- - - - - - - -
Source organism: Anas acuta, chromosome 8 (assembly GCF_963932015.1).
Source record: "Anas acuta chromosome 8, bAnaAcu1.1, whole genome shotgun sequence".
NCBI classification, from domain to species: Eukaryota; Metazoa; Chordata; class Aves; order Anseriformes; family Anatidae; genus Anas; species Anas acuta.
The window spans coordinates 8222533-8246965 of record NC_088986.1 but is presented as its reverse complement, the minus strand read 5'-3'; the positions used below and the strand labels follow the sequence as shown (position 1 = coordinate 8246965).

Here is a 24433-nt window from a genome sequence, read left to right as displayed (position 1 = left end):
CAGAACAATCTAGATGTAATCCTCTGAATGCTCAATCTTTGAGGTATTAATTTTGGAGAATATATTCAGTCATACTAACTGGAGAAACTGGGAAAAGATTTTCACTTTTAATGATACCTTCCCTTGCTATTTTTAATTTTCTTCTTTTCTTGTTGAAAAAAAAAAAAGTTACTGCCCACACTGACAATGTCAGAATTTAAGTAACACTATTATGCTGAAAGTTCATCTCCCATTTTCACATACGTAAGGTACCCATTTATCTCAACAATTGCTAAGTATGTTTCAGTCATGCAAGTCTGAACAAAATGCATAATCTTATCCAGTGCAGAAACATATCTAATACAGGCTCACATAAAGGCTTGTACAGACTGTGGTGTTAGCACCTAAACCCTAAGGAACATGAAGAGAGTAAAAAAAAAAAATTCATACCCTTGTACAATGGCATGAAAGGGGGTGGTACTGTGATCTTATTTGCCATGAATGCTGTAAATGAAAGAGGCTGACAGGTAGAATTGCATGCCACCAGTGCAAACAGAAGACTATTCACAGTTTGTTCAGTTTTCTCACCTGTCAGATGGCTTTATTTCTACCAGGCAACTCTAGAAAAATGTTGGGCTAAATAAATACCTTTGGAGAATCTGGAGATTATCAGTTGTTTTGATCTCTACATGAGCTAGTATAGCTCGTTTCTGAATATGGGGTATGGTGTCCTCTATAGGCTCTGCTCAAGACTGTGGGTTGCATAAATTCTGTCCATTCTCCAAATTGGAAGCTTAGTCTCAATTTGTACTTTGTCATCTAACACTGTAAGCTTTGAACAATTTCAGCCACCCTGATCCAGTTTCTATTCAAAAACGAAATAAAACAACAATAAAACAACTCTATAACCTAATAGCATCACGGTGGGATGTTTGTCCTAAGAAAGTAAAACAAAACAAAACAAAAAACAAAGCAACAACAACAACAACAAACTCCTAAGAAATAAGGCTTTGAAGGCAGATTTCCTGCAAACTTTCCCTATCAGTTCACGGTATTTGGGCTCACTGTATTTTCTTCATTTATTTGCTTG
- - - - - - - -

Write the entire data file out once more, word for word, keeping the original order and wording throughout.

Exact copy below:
Source organism: Anas acuta, chromosome 8 (assembly GCF_963932015.1).
Source record: "Anas acuta chromosome 8, bAnaAcu1.1, whole genome shotgun sequence".
NCBI classification, from domain to species: Eukaryota; Metazoa; Chordata; class Aves; order Anseriformes; family Anatidae; genus Anas; species Anas acuta.
The window spans coordinates 8222533-8246965 of record NC_088986.1 but is presented as its reverse complement, the minus strand read 5'-3'; the positions used below and the strand labels follow the sequence as shown (position 1 = coordinate 8246965).

Here is a 24433-nt window from a genome sequence, read left to right as displayed (position 1 = left end):
CAGAACAATCTAGATGTAATCCTCTGAATGCTCAATCTTTGAGGTATTAATTTTGGAGAATATATTCAGTCATACTAACTGGAGAAACTGGGAAAAGATTTTCACTTTTAATGATACCTTCCCTTGCTATTTTTAATTTTCTTCTTTTCTTGTTGAAAAAAAAAAAAGTTACTGCCCACACTGACAATGTCAGAATTTAAGTAACACTATTATGCTGAAAGTTCATCTCCCATTTTCACATACGTAAGGTACCCATTTATCTCAACAATTGCTAAGTATGTTTCAGTCATGCAAGTCTGAACAAAATGCATAATCTTATCCAGTGCAGAAACATATCTAATACAGGCTCACATAAAGGCTTGTACAGACTGTGGTGTTAGCACCTAAACCCTAAGGAACATGAAGAGAGTAAAAAAAAAAAATTCATACCCTTGTACAATGGCATGAAAGGGGGTGGTACTGTGATCTTATTTGCCATGAATGCTGTAAATGAAAGAGGCTGACAGGTAGAATTGCATGCCACCAGTGCAAACAGAAGACTATTCACAGTTTGTTCAGTTTTCTCACCTGTCAGATGGCTTTATTTCTACCAGGCAACTCTAGAAAAATGTTGGGCTAAATAAATACCTTTGGAGAATCTGGAGATTATCAGTTGTTTTGATCTCTACATGAGCTAGTATAGCTCGTTTCTGAATATGGGGTATGGTGTCCTCTATAGGCTCTGCTCAAGACTGTGGGTTGCATAAATTCTGTCCATTCTCCAAATTGGAAGCTTAGTCTCAATTTGTACTTTGTCATCTAACACTGTAAGCTTTGAACAATTTCAGCCACCCTGATCCAGTTTCTATTCAAAAACGAAATAAAACAACAATAAAACAACTCTATAACCTAATAGCATCACGGTGGGATGTTTGTCCTAAGAAAGTAAAACAAAACAAAACAAAAAACAAAGCAACAACAACAACAACAAACTCCTAAGAAATAAGGCTTTGAAGGCAGATTTCCTGCAAACTTTCCCTATCAGTTCACGGTATTTGGGCTCACTGTATTTTCTTCATTTATTTGCTTG